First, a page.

Between today and Wednesday, my genealogy column, Roots to the Past, is available in the following Atlantic Canada newspapers:
Saturday: The Citizen (Amherst)
Saturday: Times & Transcript (Moncton)
Wednesday: The Lunenburg County Progress Bulletin (Lunenburg County)
Title: How Do You Spell Katherine?
Snippet: I’m a stickler for spelling words correctly. I cringe when I find an error in my writing, whether it be in a blog post, column or a recipe I’m adding to my cook book. If I can, I correct it immediately. I know humans make errors—we’re not machines—but I strive to be accurate.
When I began researching my family tree in the late 1980s, I endeavoured to be error-free while transcribing records and other sources of information. I wanted it to be an exact copy of the original, every word spelt exactly as I saw it. To do this, I often read, then transcribed, then compared my notation with the original, line-by-line.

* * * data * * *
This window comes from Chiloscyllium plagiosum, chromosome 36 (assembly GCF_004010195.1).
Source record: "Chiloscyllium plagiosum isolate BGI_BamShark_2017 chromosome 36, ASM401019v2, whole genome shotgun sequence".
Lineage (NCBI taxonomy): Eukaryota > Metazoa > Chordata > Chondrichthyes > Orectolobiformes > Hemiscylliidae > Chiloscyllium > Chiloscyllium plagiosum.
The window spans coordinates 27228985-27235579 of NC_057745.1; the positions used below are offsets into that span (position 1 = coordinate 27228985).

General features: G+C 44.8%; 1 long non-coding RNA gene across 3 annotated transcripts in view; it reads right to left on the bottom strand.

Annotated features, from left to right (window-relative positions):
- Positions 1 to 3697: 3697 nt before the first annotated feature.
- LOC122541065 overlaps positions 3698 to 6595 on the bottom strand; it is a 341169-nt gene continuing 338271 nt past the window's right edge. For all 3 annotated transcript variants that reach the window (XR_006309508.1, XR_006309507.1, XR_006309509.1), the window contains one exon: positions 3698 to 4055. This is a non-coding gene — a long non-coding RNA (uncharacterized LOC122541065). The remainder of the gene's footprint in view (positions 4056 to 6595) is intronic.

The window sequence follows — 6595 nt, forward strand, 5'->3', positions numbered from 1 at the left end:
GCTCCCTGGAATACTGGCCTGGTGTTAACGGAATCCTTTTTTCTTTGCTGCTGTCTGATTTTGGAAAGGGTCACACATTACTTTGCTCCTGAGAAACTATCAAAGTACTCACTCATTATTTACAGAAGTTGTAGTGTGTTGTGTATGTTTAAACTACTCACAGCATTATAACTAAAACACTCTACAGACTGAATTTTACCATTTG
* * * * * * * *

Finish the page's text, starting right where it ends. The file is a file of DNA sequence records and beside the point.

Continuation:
If a word was spelt incorrectly in the source, I copied the error and added (sic) immediately after it to indicate I knew it was an error, but this was how it was spelt in the original. The word sic is Latin and means thus.
This need to spelling things correctly transferred to the spellings of names. After all, who wants their name spelt wrong? The spelling of names is an individual thing though, and there is often more than one way to spell them. The spelling on my birth certificate is Dianna, but throughout my teen years, I wrote it Diana. I currently use the informal version: Diane. Sometimes those who record my name spell it Dianne.
. . . To read more, pick up one of the above noted newspapers.